I was bummed because I wanted to cross grocery shopping off my list. And now I can't. Because I didn't quite finish.

I don't think I am quite as flexible as I would like to believe.

Maybe I am getting old...

Friday, March 13, 2020


Some days I wonder if anything I say goes into the sixth grade brains I teach.

Most of the time, the kids seem pretty oblivious.

Take today, for example.

Our district gives interim exams three times each year. Supposedly they are a predictor of the state's blessed event. I have questions about whether that's actually true, but that is a post for another day.

Anyway, my kids did pretty well on the last test, beating the district average by 8 points. Our administration wanted to reward them for their hard work, so today each student received five "bravo bucks," which can be spent in the school bodega. The bodega has items like gatorade and chips and candy.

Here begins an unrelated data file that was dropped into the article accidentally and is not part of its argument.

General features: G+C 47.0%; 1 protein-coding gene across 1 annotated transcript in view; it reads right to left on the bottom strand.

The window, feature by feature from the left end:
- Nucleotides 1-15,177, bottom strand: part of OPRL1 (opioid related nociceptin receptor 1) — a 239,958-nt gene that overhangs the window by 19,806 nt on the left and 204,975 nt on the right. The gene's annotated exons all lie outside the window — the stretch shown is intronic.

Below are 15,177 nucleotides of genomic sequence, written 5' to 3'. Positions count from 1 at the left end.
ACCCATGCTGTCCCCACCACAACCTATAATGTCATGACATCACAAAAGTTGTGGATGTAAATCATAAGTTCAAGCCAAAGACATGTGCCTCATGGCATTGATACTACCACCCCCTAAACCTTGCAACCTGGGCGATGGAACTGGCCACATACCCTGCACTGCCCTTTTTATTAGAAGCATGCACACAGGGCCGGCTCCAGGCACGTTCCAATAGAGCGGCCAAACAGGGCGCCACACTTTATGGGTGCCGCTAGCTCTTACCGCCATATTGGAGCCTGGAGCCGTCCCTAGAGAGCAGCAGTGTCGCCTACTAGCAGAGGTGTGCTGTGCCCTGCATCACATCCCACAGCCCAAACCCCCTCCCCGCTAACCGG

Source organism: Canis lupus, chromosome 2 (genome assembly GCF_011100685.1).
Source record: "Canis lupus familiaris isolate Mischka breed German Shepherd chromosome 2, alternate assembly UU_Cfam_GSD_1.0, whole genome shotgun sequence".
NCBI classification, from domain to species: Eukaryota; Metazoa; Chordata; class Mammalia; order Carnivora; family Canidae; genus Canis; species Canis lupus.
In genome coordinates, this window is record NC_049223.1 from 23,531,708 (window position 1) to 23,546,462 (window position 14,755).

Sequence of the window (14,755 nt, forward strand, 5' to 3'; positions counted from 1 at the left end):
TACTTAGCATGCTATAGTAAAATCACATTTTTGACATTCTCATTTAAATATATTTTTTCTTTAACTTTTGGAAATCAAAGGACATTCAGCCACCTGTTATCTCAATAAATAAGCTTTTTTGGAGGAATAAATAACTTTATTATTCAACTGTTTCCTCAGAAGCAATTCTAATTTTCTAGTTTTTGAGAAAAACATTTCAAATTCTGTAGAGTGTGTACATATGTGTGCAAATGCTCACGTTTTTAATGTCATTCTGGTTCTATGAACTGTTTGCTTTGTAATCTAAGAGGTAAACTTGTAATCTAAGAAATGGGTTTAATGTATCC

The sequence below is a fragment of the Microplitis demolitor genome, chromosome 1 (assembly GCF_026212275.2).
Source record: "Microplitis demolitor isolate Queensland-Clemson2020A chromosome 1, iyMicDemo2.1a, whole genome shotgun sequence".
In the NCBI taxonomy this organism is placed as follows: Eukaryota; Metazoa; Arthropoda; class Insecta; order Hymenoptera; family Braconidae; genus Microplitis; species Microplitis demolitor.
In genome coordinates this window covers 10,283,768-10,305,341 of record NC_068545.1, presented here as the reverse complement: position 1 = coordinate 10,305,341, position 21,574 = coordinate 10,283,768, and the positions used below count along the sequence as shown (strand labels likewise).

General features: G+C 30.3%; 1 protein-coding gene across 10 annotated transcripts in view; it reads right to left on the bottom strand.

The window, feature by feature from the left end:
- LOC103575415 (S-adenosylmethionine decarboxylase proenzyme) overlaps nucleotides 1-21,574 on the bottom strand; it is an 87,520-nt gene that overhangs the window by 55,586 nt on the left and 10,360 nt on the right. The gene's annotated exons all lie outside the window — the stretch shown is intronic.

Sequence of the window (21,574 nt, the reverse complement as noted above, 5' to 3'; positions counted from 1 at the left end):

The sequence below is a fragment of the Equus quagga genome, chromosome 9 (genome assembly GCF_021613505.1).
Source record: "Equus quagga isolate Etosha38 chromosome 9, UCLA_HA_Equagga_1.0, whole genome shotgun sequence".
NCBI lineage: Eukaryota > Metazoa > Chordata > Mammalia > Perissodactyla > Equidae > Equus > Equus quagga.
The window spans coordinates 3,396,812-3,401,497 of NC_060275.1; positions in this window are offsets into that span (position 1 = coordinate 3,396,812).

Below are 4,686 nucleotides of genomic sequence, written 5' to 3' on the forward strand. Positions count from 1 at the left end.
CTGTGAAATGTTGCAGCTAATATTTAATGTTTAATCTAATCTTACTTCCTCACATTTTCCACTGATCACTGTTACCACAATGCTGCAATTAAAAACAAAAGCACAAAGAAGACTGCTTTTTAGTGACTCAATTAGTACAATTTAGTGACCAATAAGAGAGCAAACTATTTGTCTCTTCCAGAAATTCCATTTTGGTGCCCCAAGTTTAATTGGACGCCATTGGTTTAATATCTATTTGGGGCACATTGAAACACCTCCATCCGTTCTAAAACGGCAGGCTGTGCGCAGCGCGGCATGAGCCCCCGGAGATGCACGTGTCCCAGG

Today, my assistant principal came in to pass out the bravo bucks. After she left, O said to me, "So what am I supposed to do with this?"

"You spend it at the bodega," I said.

"Where's that?"

I am surprised that he doesn't know. The sixth graders go down the main staircase to leave at the end of the day. The bodega is held two days a week at the Welcome Center, right at the bottom of those stairs. I'm not sure how anyone could walk down the stairs and past the Welcome Center without noticing.

"It's at the Welcome Center on Tuesdays and Fridays after school."

"Where's the Welcome Center?"

"It's that big desk (probably eight feet long), right in the front when you walk in."